Vitamin A deficiency is a public health problem in a large number of countries. Biofortification of major staple crops (wheat [Triticum aestivum], rice [Oryza sativa], maize [Zea mays], and potato [Solanum tuberosum]) with β-carotene has the potential to alleviate this nutritional problem. Previously, we engineered transgenic “Golden” potato tubers overexpressing three bacterial genes for β-carotene synthesis (CrtB, CrtI, and CrtY, encoding phytoene synthase, phytoene desaturase, and lycopene β-cyclase, respectively) and accumulating the highest amount of β-carotene in the four aforementioned crops. Here, we report the systematic quantitation of carotenoid metabolites and transcripts in 24 lines carrying six different transgene combinations under the control of the 35S and Patatin (Pat) promoters. Low levels of B-I expression are sufficient for interfering with leaf carotenogenesis, but not for β-carotene accumulation in tubers and calli, which requires high expression levels of all three genes under the control of the Pat promoter. Tubers expressing the B-I transgenes show large perturbations in the transcription of endogenous carotenoid genes, with only minor changes in carotenoid content, while the opposite phenotype (low levels of transcriptional perturbation and high carotenoid levels) is observed in Golden (Y-B-I) tubers. We used hierarchical clustering and pairwise correlation analysis, together with a new method for network correlation analysis, developed for this purpose, to assess the perturbations in transcript and metabolite levels in transgenic leaves and tubers. Through a “guilt-by-profiling” approach, we identified several endogenous genes for carotenoid biosynthesis likely to play a key regulatory role in Golden tubers, which are candidates for manipulations aimed at the further optimization of tuber carotenoid content.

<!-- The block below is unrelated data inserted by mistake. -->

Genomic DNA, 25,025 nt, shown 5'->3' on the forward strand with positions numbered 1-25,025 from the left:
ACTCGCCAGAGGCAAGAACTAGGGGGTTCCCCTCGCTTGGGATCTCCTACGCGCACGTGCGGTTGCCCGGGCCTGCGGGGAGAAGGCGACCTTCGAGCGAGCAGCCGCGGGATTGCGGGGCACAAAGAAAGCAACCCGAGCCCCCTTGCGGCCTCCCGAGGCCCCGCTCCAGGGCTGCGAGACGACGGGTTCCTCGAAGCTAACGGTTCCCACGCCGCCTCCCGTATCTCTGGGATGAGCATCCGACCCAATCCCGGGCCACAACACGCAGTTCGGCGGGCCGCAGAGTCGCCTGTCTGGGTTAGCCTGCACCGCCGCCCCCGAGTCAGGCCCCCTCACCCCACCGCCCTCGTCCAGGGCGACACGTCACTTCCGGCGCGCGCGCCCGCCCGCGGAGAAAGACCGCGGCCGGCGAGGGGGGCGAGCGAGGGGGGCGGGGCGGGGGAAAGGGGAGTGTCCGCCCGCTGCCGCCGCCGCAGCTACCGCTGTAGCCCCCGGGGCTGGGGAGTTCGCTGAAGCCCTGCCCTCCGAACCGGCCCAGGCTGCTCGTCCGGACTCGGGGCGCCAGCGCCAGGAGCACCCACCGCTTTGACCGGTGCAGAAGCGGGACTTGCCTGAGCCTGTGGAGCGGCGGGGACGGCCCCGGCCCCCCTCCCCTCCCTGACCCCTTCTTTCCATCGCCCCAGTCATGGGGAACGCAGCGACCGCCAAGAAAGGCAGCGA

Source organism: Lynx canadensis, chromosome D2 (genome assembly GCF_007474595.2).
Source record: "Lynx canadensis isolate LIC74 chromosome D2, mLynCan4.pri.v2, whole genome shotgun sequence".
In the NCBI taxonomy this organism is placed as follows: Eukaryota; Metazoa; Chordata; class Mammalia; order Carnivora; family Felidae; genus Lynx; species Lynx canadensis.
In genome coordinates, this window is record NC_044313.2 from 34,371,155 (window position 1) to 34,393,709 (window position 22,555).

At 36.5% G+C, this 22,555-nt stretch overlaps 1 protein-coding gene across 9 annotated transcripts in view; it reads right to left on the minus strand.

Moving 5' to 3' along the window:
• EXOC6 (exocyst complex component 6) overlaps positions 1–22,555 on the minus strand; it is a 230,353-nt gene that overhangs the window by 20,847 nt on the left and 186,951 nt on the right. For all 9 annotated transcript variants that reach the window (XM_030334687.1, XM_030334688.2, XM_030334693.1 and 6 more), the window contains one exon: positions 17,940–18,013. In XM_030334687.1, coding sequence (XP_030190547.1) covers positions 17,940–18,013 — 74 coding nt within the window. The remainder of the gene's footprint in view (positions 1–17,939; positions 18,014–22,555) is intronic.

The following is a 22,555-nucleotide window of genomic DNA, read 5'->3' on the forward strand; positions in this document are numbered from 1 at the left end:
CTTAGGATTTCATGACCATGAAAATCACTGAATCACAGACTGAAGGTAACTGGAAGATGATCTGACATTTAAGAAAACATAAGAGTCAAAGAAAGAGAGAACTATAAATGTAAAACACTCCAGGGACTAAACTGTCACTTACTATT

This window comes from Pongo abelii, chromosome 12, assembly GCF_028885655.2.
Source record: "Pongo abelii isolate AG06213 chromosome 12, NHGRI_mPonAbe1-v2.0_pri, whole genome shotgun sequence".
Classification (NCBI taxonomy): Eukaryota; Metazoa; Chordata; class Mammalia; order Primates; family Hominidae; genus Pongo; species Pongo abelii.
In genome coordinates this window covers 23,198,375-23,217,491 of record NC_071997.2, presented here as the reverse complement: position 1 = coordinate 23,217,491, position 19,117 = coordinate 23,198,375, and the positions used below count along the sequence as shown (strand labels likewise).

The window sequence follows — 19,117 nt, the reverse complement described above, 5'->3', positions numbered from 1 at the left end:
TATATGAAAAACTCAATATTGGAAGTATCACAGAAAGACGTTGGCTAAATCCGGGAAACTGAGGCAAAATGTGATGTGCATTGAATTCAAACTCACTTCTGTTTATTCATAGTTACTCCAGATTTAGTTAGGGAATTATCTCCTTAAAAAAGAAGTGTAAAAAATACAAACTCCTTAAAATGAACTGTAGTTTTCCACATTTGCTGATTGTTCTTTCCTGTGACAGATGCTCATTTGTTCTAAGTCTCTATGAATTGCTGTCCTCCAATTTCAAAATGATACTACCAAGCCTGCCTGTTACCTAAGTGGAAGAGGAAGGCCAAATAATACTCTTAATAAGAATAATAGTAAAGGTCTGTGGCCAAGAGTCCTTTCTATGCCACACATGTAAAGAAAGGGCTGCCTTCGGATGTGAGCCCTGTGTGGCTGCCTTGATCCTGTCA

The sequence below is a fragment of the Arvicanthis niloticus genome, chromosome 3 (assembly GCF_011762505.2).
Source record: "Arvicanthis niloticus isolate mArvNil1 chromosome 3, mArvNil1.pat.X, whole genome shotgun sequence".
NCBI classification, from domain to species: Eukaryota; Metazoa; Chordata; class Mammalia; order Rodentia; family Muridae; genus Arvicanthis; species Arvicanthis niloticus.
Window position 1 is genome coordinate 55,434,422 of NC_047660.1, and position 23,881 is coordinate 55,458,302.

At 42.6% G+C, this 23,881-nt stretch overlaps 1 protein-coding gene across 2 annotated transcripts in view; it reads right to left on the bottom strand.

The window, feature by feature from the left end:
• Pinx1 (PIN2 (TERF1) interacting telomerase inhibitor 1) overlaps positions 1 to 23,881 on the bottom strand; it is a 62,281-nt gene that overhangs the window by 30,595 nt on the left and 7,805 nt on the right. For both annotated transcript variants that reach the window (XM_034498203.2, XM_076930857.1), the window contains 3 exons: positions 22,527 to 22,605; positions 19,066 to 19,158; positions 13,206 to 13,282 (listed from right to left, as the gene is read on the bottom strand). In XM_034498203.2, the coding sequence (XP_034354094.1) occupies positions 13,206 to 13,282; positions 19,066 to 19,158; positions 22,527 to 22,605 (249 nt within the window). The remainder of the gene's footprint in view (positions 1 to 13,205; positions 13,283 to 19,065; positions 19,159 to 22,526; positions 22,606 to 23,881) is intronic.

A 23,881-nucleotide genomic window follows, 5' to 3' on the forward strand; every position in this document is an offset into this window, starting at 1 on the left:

Diretto, G.; Al-Babili, S.; Tavazza, R.; Scossa, F.; Papacchioli, V.; Migliore, M.; Beyer, P.; Giuliano, G. Transcriptional-Metabolic Networks in beta-Carotene-Enriched Potato Tubers: The Long and Winding Road to the Golden Phenotype. Plant Physiology (2010) 154 (2) 899-912. [DOI: 10.1104/pp.110.159368]